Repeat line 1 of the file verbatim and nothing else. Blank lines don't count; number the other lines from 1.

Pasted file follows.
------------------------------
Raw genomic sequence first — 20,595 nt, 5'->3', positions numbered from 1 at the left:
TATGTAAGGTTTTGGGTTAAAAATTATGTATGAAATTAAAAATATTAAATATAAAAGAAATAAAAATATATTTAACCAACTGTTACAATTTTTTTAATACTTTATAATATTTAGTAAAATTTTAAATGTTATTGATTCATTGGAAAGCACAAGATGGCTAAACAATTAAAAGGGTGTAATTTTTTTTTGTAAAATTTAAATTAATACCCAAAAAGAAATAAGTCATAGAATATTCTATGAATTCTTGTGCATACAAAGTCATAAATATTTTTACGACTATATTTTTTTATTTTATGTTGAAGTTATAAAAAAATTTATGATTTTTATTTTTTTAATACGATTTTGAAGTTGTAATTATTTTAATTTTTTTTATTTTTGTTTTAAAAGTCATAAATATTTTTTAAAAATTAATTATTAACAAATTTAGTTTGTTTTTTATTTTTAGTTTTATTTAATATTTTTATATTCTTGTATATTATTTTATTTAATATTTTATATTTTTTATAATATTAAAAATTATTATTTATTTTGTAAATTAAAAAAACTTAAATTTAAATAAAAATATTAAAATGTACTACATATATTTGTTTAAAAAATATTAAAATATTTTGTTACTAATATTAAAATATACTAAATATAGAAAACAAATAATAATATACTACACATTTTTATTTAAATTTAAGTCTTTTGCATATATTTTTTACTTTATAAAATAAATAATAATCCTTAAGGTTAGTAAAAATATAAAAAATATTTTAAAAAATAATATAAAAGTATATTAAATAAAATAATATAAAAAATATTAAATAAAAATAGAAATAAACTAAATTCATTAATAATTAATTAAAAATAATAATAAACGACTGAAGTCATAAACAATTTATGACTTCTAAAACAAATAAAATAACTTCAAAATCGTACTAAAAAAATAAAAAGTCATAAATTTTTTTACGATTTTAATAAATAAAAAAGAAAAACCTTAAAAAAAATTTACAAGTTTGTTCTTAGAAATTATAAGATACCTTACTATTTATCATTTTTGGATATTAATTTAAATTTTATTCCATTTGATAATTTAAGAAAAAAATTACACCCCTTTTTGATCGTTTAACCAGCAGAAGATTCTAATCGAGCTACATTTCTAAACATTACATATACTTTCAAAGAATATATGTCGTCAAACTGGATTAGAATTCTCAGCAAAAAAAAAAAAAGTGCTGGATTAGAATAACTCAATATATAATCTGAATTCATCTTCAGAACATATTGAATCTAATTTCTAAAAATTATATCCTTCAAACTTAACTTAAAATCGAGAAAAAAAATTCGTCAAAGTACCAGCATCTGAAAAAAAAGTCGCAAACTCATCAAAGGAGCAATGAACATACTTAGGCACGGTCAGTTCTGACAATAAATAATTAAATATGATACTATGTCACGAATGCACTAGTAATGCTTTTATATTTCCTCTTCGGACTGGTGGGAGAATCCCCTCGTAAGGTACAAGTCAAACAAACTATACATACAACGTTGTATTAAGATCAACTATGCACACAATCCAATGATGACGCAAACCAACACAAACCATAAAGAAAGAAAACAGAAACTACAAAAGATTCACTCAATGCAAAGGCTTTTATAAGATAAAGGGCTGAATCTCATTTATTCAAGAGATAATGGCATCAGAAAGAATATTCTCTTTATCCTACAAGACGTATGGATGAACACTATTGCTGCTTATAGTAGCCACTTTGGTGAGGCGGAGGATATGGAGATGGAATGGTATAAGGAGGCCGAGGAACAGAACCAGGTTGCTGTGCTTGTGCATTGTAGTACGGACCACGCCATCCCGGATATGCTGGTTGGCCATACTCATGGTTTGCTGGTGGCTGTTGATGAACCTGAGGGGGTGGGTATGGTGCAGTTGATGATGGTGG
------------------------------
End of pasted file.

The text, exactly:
Raw genomic sequence first — 20,595 nt, 5'->3', positions numbered from 1 at the left: